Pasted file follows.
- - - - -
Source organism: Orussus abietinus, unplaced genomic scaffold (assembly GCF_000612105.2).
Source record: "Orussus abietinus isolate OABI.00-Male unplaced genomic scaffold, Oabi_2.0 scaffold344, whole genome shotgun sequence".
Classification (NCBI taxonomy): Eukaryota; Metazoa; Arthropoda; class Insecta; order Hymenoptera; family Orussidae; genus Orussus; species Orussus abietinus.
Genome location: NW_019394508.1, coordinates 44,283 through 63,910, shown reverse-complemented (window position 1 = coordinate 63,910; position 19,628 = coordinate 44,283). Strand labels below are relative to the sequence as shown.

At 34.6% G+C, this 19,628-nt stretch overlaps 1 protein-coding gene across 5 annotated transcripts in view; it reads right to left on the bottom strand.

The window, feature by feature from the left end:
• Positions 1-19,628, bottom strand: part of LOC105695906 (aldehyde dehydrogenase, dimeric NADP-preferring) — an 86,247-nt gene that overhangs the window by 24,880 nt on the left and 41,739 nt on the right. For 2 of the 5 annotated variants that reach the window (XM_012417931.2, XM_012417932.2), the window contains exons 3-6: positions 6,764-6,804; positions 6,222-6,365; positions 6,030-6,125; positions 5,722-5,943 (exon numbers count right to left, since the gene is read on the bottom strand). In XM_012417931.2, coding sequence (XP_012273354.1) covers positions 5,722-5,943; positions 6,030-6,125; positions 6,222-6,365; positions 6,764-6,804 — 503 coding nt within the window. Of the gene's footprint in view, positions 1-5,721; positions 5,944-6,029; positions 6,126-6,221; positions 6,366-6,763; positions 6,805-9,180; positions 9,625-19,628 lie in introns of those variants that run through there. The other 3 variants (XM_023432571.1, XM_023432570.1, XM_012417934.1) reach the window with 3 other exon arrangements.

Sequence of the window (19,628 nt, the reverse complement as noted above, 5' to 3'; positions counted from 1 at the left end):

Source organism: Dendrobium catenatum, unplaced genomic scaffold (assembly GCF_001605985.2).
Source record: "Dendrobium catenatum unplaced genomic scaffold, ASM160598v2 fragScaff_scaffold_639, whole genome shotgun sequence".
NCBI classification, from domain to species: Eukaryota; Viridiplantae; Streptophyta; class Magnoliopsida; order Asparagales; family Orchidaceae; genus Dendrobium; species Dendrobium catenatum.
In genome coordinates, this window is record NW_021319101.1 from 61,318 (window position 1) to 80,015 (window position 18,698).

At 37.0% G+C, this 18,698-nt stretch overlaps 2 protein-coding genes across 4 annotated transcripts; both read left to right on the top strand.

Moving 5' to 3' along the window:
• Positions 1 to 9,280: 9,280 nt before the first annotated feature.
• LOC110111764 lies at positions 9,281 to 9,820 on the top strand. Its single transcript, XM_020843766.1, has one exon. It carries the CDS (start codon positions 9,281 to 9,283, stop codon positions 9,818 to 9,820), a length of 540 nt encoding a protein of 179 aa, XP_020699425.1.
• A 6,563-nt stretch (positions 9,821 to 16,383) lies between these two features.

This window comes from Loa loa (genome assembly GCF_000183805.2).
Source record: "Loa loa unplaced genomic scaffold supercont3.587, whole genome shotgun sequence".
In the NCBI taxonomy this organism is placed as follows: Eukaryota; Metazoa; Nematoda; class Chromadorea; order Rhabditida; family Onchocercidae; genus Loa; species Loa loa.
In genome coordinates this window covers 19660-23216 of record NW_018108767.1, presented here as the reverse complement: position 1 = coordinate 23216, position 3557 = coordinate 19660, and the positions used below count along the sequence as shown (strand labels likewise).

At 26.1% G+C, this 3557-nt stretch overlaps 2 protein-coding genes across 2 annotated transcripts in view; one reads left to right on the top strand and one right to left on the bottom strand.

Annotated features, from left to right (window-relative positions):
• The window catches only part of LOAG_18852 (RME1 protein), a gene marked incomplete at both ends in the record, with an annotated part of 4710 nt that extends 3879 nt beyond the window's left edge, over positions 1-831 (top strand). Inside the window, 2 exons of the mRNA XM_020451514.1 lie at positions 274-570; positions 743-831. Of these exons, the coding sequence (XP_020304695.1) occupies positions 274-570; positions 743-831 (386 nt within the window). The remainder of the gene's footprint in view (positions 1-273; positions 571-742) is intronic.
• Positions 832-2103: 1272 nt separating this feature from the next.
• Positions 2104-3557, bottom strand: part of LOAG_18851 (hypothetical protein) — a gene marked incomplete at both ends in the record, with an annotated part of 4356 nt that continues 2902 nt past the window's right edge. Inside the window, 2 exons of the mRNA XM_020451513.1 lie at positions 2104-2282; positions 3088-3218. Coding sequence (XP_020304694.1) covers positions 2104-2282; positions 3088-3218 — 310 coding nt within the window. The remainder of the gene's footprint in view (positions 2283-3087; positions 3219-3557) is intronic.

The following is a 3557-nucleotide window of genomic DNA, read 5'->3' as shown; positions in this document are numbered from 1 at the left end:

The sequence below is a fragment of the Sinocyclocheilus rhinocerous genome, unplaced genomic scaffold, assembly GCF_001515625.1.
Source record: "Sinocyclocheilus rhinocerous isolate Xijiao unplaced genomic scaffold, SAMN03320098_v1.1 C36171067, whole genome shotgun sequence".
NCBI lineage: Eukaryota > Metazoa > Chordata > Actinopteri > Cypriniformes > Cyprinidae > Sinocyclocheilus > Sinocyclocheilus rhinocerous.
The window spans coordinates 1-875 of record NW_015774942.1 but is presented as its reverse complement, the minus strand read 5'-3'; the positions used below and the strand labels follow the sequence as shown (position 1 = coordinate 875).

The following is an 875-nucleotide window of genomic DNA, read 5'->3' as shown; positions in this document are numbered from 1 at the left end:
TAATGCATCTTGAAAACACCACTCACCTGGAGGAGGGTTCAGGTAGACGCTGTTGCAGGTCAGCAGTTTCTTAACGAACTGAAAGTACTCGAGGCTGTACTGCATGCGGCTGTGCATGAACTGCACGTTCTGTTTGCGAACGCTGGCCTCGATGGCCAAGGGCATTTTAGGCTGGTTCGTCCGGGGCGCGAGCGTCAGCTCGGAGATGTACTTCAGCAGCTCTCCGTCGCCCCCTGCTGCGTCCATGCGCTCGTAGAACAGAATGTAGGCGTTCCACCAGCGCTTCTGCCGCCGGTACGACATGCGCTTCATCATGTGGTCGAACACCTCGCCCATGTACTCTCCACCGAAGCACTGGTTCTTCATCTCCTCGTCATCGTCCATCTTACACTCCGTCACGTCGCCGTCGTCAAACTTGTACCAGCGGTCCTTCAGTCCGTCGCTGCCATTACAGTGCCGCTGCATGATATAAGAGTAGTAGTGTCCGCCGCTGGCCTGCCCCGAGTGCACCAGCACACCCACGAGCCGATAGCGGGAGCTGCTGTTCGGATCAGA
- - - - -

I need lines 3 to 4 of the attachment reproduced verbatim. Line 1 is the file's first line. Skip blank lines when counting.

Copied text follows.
Classification (NCBI taxonomy): Eukaryota; Metazoa; Arthropoda; class Insecta; order Hymenoptera; family Orussidae; genus Orussus; species Orussus abietinus.
Genome location: NW_019394508.1, coordinates 44,283 through 63,910, shown reverse-complemented (window position 1 = coordinate 63,910; position 19,628 = coordinate 44,283). Strand labels below are relative to the sequence as shown.